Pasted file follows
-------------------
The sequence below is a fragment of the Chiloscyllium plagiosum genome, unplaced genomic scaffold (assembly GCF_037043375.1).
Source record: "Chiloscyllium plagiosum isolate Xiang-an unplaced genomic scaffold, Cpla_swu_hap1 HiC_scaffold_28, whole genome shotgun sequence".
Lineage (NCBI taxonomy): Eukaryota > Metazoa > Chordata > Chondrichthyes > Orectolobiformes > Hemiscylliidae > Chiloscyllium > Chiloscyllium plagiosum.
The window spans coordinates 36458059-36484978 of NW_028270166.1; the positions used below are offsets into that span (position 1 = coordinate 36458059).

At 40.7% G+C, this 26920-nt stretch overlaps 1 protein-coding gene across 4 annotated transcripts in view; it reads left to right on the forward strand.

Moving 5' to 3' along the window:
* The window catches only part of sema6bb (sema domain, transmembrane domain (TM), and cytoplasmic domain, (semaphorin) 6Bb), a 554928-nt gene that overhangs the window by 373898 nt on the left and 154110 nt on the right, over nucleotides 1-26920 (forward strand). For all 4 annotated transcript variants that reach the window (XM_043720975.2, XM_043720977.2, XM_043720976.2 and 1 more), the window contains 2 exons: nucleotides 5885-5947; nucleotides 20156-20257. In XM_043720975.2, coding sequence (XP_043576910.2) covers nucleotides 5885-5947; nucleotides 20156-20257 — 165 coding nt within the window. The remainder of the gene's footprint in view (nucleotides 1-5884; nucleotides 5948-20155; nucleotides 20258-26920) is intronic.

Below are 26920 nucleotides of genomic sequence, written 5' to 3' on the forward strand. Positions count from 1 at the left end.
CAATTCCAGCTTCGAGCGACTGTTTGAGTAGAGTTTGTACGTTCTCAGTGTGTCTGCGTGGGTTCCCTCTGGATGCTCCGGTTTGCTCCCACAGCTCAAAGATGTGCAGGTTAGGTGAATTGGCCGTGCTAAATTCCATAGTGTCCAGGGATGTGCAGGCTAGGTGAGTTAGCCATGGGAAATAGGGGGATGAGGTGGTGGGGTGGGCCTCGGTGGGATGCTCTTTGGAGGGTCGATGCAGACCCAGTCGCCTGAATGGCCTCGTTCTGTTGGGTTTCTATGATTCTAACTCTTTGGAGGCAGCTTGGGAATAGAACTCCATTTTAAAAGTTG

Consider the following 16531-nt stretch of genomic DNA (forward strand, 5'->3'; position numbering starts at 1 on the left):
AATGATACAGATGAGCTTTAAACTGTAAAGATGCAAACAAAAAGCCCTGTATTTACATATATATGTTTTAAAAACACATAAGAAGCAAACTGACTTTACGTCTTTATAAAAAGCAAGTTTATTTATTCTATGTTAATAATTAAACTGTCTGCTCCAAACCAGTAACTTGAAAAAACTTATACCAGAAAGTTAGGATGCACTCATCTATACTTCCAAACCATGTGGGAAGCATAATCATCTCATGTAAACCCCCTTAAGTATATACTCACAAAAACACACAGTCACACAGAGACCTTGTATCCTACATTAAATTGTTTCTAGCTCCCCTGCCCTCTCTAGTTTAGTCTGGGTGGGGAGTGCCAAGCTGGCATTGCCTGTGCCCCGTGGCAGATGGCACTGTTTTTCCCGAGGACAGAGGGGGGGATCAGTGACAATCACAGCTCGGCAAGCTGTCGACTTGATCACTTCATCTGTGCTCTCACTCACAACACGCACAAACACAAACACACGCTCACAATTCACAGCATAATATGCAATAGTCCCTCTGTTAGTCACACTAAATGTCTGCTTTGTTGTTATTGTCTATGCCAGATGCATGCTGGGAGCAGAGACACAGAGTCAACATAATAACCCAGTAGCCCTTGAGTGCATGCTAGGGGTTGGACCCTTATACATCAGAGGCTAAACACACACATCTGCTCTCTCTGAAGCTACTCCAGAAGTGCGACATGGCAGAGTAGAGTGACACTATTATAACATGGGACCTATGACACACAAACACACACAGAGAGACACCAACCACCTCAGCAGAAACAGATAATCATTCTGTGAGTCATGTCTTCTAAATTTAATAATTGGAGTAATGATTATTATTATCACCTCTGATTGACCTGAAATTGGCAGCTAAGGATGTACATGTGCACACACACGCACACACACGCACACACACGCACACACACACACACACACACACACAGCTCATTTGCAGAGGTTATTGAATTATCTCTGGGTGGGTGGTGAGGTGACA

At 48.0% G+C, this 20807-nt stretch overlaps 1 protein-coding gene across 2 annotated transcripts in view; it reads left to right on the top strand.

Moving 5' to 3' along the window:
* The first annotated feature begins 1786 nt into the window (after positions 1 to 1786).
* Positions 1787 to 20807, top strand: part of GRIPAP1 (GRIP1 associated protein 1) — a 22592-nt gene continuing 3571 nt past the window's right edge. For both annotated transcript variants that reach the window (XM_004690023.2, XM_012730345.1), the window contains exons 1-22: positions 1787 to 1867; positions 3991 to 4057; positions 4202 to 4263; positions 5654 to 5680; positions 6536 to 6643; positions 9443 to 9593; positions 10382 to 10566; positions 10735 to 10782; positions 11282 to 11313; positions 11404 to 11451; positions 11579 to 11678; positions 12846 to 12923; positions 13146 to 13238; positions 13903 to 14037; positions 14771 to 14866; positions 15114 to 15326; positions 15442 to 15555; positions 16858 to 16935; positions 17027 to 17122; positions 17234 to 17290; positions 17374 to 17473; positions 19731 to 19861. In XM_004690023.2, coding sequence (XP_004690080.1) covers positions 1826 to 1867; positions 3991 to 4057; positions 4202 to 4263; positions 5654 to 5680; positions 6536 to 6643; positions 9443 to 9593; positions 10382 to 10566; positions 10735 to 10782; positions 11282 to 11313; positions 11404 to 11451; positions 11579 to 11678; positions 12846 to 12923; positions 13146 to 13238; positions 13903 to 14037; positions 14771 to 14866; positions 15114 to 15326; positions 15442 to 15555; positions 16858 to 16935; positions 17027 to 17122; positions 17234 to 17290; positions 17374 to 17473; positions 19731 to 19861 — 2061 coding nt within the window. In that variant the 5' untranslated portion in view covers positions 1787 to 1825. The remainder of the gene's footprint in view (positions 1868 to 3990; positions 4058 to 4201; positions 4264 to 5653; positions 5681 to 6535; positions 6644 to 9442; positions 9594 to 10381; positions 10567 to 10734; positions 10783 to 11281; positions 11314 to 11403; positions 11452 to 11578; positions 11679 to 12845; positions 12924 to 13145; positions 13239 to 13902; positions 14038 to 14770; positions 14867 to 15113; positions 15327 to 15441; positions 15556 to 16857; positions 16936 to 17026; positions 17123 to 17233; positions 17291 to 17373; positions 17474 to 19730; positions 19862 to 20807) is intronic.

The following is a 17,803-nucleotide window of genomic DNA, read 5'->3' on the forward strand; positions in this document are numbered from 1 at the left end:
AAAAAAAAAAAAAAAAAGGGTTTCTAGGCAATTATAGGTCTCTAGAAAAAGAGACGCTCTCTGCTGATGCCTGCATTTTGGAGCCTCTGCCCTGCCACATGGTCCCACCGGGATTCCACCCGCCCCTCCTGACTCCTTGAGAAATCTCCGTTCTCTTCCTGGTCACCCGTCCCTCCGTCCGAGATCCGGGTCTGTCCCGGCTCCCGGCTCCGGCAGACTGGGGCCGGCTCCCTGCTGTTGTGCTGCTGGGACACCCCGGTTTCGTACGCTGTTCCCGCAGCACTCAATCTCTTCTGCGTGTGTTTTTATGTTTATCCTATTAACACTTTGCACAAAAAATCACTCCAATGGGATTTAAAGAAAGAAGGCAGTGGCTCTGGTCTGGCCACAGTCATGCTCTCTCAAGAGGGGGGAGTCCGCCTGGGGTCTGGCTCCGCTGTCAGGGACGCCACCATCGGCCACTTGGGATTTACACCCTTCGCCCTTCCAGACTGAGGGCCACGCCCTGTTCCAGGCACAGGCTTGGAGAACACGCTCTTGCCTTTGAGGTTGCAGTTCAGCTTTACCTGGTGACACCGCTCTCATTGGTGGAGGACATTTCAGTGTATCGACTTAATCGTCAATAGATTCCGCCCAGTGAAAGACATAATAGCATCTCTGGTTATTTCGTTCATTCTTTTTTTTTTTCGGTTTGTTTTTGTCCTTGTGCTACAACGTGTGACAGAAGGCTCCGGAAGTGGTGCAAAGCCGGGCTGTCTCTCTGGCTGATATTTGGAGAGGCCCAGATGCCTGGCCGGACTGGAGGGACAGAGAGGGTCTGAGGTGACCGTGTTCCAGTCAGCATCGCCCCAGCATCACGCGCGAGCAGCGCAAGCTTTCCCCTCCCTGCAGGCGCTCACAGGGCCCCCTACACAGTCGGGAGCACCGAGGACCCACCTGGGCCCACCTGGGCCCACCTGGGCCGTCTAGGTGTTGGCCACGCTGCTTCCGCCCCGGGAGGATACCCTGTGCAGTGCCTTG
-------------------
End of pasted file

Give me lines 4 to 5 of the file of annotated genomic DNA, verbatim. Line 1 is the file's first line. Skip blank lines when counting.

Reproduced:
The window spans coordinates 36458059-36484978 of NW_028270166.1; the positions used below are offsets into that span (position 1 = coordinate 36458059).

At 40.7% G+C, this 26920-nt stretch overlaps 1 protein-coding gene across 4 annotated transcripts in view; it reads left to right on the forward strand.